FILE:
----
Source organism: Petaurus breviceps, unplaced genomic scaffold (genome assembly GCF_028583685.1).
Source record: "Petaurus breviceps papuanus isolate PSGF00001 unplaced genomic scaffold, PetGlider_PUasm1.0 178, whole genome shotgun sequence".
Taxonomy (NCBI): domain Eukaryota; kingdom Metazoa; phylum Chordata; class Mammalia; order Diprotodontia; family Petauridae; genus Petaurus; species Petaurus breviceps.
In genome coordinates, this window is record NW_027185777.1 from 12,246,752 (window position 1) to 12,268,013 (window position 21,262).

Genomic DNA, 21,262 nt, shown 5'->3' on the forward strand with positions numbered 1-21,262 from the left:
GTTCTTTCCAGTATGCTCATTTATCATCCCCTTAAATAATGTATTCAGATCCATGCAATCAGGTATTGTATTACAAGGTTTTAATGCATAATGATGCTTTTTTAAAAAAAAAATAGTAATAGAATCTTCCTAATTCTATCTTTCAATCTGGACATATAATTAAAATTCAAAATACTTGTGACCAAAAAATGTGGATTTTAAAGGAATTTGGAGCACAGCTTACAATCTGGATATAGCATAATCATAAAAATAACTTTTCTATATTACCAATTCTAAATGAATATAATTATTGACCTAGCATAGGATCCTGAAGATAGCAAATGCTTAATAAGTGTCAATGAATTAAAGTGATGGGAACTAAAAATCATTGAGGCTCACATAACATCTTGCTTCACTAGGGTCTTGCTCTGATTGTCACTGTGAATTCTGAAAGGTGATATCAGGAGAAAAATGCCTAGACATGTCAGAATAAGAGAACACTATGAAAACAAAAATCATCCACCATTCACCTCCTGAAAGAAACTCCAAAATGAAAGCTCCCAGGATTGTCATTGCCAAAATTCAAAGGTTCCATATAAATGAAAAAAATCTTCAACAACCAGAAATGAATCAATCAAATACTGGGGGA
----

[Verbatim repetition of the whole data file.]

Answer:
Source organism: Petaurus breviceps, unplaced genomic scaffold (genome assembly GCF_028583685.1).
Source record: "Petaurus breviceps papuanus isolate PSGF00001 unplaced genomic scaffold, PetGlider_PUasm1.0 178, whole genome shotgun sequence".
Taxonomy (NCBI): domain Eukaryota; kingdom Metazoa; phylum Chordata; class Mammalia; order Diprotodontia; family Petauridae; genus Petaurus; species Petaurus breviceps.
In genome coordinates, this window is record NW_027185777.1 from 12,246,752 (window position 1) to 12,268,013 (window position 21,262).

Genomic DNA, 21,262 nt, shown 5'->3' on the forward strand with positions numbered 1-21,262 from the left:
GTTCTTTCCAGTATGCTCATTTATCATCCCCTTAAATAATGTATTCAGATCCATGCAATCAGGTATTGTATTACAAGGTTTTAATGCATAATGATGCTTTTTTAAAAAAAAAATAGTAATAGAATCTTCCTAATTCTATCTTTCAATCTGGACATATAATTAAAATTCAAAATACTTGTGACCAAAAAATGTGGATTTTAAAGGAATTTGGAGCACAGCTTACAATCTGGATATAGCATAATCATAAAAATAACTTTTCTATATTACCAATTCTAAATGAATATAATTATTGACCTAGCATAGGATCCTGAAGATAGCAAATGCTTAATAAGTGTCAATGAATTAAAGTGATGGGAACTAAAAATCATTGAGGCTCACATAACATCTTGCTTCACTAGGGTCTTGCTCTGATTGTCACTGTGAATTCTGAAAGGTGATATCAGGAGAAAAATGCCTAGACATGTCAGAATAAGAGAACACTATGAAAACAAAAATCATCCACCATTCACCTCCTGAAAGAAACTCCAAAATGAAAGCTCCCAGGATTGTCATTGCCAAAATTCAAAGGTTCCATATAAATGAAAAAAATCTTCAACAACCAGAAATGAATCAATCAAATACTGGGGGA